When practising re entry in controlled conditions, I think you should swim away 50m as fast as you can and then swim back and THEN try re entry, its not as easy when you are stressed. If you cant get back into your boat, DO NOT TAKE IT OUTSIDE. You will endanger yourself and others who try to help you.

Think about what can go wrong and cater for it, if you cant cater for it make contingencies (buddy up etc), but at least consider the options.

Know your gear... I lost the sail because I didnt know that there wasnt a knot on the sheet line so it just ran through the stern bock and down it went.

Assess your gear, what needs to be modified/changed etc (like the handles from the Quest).

Dont use stuff inappropriatley, I should have had out riggers fitted, if not, the mast should not have been in the step. Simple.

Dont take your eyes off the surroundings, be vigilent, I was watching Dolphins... who wouldnt? I should have let the sheet line go slack and powered down. Then I could watch the Dolphins to my hearts content!

Essentially, my experience on Sunday was in no way physically threatening, but it was a bloody good reminder to me that we are not in a benign environment. We all laughed loudly once it was all resolved and its happy days. But really? This could have cost me over $2,000 in retail replacement costs or worse, the hull could have clouted me on the scone. Actually the wave that broke over me tossed me a couple of metres so it wasnt that bad...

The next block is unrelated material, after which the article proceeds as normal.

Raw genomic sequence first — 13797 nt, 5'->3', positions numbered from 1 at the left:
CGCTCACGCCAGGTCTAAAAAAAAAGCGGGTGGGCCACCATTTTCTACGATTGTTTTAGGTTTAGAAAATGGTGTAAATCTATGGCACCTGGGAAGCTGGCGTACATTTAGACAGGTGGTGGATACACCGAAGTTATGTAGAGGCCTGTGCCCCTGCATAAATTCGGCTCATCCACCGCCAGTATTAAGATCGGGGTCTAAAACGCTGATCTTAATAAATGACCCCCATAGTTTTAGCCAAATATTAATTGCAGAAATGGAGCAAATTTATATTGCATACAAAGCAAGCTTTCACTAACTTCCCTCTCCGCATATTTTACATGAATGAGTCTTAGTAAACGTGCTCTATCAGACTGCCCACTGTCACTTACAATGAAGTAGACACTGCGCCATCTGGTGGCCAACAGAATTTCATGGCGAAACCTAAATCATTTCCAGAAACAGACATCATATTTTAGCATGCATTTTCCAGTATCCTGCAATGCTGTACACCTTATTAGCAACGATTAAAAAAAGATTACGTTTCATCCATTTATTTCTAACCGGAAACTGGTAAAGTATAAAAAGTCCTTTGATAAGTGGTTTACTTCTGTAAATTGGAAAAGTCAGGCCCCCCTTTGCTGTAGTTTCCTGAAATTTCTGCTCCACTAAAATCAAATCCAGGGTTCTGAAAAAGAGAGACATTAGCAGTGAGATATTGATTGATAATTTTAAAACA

In essence, Ill change a couple of small things on the boat, Ill reassess my house keeping and Ill take my time to do things like learn about stuff before I take it out and seriously use it. Ill spend a lot of time in summer sailing in calm waters and ill throw the boat over with the sail up and learn how to get it back upright again. At least I get the chance to learn from my mistakes... others dont...and weve seen a couple of these this past 12 months.

P9170403.jpg
Rob

-2m Mako-75 cm Salmon-70cm Snapper-63 cm Flathead-42cm Whiting-29cm Bream-
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Re: So did I actually learn anything?

Postby Davey G » Mon Sep 17, 2012 4:26 pm

Good post Rob. I'm constantly amazed by the lack of experience shown by many people who get into kayak fishing just because it's the latest fad. Many of these guys and girls have never been on the ocean in a boat, let alone a small human powered craft. Many are unfit, overweight, ageing and cannot swim more than a few strokes. Many of these people have also never been in any sort of surf or rough water conditions, most have never even attempted (even in good conditions) self rescue and many of them would not consider dressing for the conditions or contemplating what may happen if they did fall out. And yet they all think 'they'll be right' .

Glad you survived your 'experience' and that you had some help recovering your gear. And I bet your outlook on kayaking has now changed, and that you'll be a better waterman than you were before.

Cheers for recounting your story, its shared experiences like this that help us all improve our quality time and safety on the water.